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TECH ANALYSIS: Why Red Bull’s aggressive RB20 is likely to have alarmed their F1 rivals

Special Contributor

Mark Hughes

Anyone expecting Red Bull to have made relatively few changes to the car, which last year broke all records of success in F1 history, should have known better. The RB20 is a very aggressive looking upgrade, one which departs from the bodywork trends the team initiated back in 2022.

Just as everyone has converged towards what Red Bull came up with in the first year of these regulations, so Red Bull has taken what appears to be a big evolutionary step.

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The most distinctive part of all in a design which seems to have minimised surface area all round is the upright radiator inlet which sits tight inboard and running to the bottom of the chassis.

In shape, the inlet actually looks similar to that of the original zero sidepod Mercedes of 2022, but it’s being used in quite a different way. Whereas the old Mercedes used the vertical inlet shape to pare the sidepods away, Red Bull has retained the sidepods and used the vertical inlet to give them a truly enormous undercut at the front.

Different angles of the striking undercut Red Bull have produced with their RB20

It appears to be a quite different aerodynamic philosophy, not just from the old zero-pod Mercedes but also from Red Bulls of the last two years.

Advances in radiator technology are allowing those coolers to be ever-smaller for the same heat-rejecting capacity. This, together with Red Bull’s ability to intricately shape the radiators into beautiful compound curve shapes so the surrounding bodywork can be shaped for maximum aerodynamic effect (seen already in last year’s RB19), has allowed the radiators to be sited lower in the RB20.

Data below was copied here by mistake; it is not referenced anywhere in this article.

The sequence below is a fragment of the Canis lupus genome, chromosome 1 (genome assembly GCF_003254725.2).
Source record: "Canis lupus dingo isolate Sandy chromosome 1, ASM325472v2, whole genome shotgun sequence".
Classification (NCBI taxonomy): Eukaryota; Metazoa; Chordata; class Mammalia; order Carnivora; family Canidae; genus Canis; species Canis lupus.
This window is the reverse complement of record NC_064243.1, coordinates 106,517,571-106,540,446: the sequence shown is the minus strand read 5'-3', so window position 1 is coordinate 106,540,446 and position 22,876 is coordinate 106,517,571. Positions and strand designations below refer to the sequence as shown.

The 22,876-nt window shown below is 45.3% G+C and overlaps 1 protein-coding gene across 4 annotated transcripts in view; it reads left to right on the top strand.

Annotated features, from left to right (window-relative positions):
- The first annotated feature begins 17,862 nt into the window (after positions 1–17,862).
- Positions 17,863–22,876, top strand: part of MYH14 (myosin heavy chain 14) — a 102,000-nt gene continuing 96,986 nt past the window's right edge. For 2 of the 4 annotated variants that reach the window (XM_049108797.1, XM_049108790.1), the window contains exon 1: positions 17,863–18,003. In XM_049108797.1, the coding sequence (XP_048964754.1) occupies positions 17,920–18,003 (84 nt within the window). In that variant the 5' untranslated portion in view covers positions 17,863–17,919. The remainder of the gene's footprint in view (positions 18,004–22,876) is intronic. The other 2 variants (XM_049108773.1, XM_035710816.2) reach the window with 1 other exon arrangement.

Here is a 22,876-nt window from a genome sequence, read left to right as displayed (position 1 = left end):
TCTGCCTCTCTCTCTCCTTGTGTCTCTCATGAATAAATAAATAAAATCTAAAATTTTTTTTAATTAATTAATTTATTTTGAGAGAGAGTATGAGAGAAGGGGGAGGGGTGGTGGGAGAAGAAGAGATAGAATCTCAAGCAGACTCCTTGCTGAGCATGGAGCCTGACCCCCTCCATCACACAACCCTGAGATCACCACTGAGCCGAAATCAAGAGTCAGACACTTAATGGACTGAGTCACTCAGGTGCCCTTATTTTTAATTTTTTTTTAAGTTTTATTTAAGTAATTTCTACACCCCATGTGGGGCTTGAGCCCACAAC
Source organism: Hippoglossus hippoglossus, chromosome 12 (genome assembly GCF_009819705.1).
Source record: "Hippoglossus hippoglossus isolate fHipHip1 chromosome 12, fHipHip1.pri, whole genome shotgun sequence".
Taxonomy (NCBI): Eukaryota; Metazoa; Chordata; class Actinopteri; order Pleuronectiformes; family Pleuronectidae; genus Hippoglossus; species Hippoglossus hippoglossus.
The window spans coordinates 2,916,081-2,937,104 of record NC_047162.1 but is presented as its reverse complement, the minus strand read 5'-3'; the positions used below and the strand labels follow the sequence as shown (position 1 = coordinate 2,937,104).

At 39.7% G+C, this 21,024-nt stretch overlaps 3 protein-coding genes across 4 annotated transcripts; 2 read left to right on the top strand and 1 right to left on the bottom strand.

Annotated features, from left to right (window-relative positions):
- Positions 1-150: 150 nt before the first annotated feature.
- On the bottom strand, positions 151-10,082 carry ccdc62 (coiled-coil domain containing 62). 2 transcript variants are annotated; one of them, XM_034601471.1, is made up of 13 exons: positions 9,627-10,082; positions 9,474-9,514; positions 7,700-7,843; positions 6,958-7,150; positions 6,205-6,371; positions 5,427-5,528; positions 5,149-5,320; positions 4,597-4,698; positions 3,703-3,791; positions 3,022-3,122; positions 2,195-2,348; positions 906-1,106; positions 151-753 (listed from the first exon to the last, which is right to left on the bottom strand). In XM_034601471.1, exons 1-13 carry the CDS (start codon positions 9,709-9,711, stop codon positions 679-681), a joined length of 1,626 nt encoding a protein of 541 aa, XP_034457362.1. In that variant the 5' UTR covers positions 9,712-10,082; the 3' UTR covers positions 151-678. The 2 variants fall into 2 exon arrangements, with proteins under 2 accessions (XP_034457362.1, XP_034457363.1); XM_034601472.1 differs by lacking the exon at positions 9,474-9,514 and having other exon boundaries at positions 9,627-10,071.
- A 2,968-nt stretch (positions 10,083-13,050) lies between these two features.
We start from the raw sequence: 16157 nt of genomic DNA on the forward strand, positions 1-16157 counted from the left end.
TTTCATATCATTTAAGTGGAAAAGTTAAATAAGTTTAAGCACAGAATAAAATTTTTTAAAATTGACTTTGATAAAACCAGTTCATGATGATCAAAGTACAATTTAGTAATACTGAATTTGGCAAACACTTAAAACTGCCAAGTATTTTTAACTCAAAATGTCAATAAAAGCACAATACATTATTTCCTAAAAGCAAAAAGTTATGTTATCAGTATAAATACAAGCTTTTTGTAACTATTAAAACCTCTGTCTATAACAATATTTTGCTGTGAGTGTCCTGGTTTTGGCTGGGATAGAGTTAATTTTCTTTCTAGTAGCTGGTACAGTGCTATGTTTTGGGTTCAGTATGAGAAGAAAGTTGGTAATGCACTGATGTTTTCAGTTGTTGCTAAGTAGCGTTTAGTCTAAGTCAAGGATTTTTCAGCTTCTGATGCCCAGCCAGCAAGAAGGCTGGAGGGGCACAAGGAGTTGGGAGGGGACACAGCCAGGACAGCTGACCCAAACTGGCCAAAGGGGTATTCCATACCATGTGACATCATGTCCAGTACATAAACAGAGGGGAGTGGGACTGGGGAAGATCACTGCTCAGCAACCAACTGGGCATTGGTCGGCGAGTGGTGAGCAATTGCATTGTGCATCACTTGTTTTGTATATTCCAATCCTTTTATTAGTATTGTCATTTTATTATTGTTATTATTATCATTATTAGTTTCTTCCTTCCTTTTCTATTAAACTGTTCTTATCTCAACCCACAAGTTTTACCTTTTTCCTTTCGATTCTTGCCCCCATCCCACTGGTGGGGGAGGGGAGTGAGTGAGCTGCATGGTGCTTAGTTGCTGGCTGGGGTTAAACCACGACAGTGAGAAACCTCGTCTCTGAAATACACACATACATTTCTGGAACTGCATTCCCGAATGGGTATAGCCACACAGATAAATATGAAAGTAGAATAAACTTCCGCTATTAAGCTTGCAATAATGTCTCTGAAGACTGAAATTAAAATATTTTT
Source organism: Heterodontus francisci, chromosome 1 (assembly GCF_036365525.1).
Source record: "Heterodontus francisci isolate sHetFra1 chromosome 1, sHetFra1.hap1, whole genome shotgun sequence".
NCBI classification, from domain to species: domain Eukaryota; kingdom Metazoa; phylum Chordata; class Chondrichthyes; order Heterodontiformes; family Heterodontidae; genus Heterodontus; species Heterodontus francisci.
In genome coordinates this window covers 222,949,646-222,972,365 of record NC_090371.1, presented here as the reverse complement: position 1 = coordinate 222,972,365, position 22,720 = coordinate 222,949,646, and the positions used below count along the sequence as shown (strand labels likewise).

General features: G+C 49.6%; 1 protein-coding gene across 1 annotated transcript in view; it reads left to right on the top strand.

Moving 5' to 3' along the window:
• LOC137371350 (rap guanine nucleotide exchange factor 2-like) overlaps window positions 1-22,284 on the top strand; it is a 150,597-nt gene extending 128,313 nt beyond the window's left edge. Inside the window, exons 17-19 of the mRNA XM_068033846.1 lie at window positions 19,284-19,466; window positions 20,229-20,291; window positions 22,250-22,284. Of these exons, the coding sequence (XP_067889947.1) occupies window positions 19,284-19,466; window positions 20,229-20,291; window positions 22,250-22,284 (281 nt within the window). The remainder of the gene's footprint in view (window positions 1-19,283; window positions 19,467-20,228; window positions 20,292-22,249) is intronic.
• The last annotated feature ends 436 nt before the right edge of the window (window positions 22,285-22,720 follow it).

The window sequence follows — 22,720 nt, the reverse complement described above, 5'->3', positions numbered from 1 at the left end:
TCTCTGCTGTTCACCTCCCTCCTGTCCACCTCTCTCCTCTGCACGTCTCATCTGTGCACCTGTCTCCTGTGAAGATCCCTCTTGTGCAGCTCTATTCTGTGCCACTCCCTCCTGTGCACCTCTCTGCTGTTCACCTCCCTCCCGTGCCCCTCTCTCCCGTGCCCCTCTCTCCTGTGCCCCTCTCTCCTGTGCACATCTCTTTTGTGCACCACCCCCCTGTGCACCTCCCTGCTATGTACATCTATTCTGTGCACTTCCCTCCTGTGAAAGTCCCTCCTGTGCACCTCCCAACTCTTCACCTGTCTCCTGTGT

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The radiator area previously high up around the centreline has been moved lower, not only reducing the centre of gravity height but also allowing the team to fundamentally re-assess the optimum layout of the whole car.

Matching the reduction in height of the radiators, the inlet is also sited lower, now sitting beneath a bodywork lip rather than above it. But siting a horizontal inlet lower would have stolen valuable space for the undercut (which speeds up the airflow along the floor edges towards the outer body of the floor’s diffuser). Moving to a vertical shape has allowed both a lower inlet and an enhanced undercut.

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The route of the cooling air taking heat away from the radiators to the rear of the car is suggested by the very high bodywork shoulders, which form a depression between them and the engine cover (another similarity to the ’22-23 Mercedes). The sidepods beneath are almost classic aerofoil in profile and far less bulky than before.

In addition to the changes to the cooling layout, the re-siting and miniaturisation of the radiators has also allowed the rear upper bodywork to be very short, ramping down at a sharp angle, creating lots of volume ahead of the rear wing. That short length is matched by the sidepod, creating more volume there to enhance airflow around the diffuser.

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This radical reworking of the upper bodywork are all in service to maximising the performance of the component we cannot see – the underfloor. With a more powerful airflow around the sidepods and along the floor edges, the geometry of the venturi tunnels will have been re-optimised – something which will surely strike dread in the opposition ahead of the season.